Putting the “Modern” Back in “Mid-century,” and other tales.
With my sisters’ blessing and my oversight (and work), changes are coming to the house we grew up in from its construction in 1960. My parents took out a $50,000 loan from my father’s brother to build the house. Presumably there was money from the sale of the house we lived in on the south bay of Puget Sound in Olympia, but the loan is all I know for sure. We called it “the house that Donald’s jack built,” and he came from Michigan for the celebration when the loan was paid off not too many years later. The times they have changed.
The house has gotten tired in the almost six decades since then. My mom wasn’t crazy about change, and she couldn’t see—or didn’t notice—the dinge, so nothing much happened after my dad died in 1995. The kitchen got an update a few years ago when the pipe under the sink burst and Rebecca was in charge of repairs. Somehow she talked our mom into new counter tops and color on the yellow walls, along with the floor that had to be replaced.
I repainted the master bedroom some months ago, but over the past several weeks, some major work has been happening in the ceiling. The four skylights in the kitchen and hall have been opened up from the drop ceiling to reveal the sky, removing the cracked and stained opaque plexiglass panels that have covered them for 58 years (some having been replaced by even cheaper material in the “they don’t make it like they used to” vein). Matching cracked and duct-taped panels also covered florescent lights in the kitchen where there was no skylight and have been closed in and recessed lighting installed.
And the florescent lights in the bathroom are gone, gone, gone. A new and smaller glass panel now filters the natural light there, where a support beam bisects the skylight making opening it up untenable. I found my dad’s notes up there, penciled onto a “tubafore” when he changed the bulbs so he could monitor their promised guarantee, dating from 1966. I’ve painted the bathroom (no more lavender) to go with the new bathroom floor (an earlier project) and replaced hardware on the bathroom cabinets. Next up is major work on the outdated leaky tub and shower fixtures. Alas, I think the pink tile will have to go.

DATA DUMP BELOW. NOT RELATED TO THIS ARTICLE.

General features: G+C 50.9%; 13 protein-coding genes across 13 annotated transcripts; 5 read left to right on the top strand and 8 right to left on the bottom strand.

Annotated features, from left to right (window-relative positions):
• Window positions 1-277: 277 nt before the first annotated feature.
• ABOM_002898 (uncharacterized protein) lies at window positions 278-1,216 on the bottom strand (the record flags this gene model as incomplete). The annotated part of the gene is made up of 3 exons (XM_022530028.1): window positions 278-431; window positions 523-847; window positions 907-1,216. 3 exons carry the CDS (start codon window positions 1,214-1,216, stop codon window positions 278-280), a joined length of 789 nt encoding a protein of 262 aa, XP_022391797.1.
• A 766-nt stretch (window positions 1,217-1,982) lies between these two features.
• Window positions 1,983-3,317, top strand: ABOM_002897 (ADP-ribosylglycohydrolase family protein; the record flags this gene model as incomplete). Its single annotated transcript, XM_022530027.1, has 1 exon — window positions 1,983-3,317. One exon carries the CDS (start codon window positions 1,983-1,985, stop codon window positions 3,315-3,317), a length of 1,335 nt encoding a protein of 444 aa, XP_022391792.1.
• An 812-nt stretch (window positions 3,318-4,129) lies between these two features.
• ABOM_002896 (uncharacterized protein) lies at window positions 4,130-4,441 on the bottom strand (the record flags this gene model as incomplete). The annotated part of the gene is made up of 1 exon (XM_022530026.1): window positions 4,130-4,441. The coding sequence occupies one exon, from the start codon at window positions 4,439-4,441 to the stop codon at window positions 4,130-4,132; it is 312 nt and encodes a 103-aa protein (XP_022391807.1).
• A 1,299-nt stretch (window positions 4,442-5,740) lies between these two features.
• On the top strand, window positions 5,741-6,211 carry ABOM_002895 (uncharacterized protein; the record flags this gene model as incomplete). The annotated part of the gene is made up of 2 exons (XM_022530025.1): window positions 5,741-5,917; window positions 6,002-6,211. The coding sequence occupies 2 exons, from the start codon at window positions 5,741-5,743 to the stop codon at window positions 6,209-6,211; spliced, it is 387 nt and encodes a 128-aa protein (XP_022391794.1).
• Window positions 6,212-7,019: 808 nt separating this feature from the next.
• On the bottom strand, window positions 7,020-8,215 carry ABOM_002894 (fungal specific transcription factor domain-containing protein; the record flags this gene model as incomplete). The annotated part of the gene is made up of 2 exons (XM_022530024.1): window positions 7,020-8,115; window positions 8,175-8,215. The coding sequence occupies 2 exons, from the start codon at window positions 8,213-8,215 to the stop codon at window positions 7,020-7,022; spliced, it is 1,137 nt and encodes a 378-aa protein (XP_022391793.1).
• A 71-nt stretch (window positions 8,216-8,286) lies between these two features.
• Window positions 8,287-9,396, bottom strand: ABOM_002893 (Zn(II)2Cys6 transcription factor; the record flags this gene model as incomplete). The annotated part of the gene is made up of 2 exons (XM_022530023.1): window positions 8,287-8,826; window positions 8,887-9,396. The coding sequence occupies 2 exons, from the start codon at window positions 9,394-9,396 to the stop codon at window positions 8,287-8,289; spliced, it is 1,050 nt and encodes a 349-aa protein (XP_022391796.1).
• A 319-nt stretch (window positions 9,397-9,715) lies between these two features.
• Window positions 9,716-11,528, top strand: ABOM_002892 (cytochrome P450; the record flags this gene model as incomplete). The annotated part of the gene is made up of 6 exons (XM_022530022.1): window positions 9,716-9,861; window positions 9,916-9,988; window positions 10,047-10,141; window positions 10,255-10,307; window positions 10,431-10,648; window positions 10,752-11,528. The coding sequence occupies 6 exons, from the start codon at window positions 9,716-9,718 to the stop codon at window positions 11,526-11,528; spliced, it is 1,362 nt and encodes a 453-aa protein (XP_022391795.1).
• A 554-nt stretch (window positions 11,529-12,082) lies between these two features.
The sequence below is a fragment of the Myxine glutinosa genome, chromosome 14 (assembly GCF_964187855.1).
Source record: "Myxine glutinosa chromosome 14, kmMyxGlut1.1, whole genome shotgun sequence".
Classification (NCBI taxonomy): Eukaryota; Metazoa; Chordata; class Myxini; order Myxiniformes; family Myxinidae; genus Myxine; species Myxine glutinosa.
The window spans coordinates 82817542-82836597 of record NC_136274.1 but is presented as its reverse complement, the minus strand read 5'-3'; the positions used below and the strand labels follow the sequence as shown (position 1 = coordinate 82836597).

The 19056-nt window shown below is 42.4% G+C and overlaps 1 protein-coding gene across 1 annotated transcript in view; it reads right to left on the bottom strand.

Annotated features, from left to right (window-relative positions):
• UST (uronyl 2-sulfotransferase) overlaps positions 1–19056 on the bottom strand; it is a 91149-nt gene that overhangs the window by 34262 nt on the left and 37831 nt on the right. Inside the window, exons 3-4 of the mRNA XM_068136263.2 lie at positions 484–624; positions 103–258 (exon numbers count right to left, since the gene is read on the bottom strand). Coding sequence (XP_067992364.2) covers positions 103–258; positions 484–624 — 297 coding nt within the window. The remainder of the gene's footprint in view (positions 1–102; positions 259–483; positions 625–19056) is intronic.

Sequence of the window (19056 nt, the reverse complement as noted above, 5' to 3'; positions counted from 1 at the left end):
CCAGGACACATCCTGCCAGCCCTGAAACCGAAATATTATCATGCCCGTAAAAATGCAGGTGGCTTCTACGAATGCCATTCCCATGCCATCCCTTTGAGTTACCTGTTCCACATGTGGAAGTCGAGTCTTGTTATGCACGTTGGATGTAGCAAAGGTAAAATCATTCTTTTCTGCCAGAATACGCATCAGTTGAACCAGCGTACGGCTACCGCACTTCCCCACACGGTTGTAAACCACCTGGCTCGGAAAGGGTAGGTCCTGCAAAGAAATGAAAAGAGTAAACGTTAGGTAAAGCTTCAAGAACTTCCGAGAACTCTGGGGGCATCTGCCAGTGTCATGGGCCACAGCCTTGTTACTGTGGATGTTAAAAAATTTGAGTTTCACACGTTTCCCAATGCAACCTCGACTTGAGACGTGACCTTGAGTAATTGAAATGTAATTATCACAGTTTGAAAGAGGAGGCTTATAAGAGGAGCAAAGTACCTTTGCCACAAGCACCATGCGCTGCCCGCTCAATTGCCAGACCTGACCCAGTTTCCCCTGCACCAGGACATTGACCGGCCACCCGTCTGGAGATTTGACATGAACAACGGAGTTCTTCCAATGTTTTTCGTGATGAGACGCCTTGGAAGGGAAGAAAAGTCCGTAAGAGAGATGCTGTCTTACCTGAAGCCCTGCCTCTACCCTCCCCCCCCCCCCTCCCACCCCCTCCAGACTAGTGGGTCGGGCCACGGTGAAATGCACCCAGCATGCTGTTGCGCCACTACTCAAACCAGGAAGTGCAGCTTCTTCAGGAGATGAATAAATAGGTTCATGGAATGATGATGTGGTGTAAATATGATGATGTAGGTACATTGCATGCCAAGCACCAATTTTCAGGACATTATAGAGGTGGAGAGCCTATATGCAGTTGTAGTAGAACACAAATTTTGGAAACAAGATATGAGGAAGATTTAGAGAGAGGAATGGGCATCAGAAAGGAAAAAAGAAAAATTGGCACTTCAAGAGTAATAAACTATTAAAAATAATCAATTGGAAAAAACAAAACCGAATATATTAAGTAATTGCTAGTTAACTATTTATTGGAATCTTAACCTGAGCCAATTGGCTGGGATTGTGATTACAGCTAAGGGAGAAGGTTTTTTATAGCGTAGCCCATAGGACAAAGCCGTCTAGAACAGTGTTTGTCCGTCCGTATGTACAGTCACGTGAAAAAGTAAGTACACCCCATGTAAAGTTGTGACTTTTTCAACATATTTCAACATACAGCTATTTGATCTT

As soon as the messy part of the project was complete, I was there with my paint roller covering the dirty beige walls in the hall, additionally dinged by my mother’s walker the last few months she lived in the house. The floors and trim are next! Huge thanks to H&S Custom Interiors, who are the absolute best, always willingly (or they fake it well) doing additional little tasks for me. You know, as long as they’re here. I love this small town family of independent business owners I have fallen into.
In other news, the garden has been put to bed, leaving the mole-destroyed brick walk and gate and fence repairs for spring. I picked (and ate) the last of the chard last night. Or maybe not, that stuff has staying power.
In the occasional serendipity of operating an Airbnb (Three of Earth Farm, Centralia, Washington) last week my guest came to my door to meet me and asked if I knew who he was. No. He hadn’t known who I was either when he made the reservation—Airbnb doesn’t reveal the last names of hosts. He lives in California, but grew up in Centralia, his family and mine attending the same church. He was in town for the memorial service of his brother-in-law; whom, it turns out, was the retired owner of the mechanic shop (Ernie’s Rapid Lube) I take my car to. A beautiful person who created a great business; one that made my transition back to my hometown with an elderly car a bit easier, I was planning to (and did) attend the service as well. I was unaware of the connection between the two families. Small world.
The Women’s Writing Circle series I facilitated this autumn—in the midst of the renovations, which are being completed today as I write this—met for the final session yesterday. As my 60-year-childhood home was exploring new life, we nine women explored some of the themes of our past lives and looked to whatever is still to come. Writing, reading, laughing, crying. They all want to come back for another series. I am bursting with gratitude for these beautiful women and our extraordinary stories.
And this morning the sky danced.
And now I’ve got to either get back to the garden or make muffins for tonight’s guests. Or both.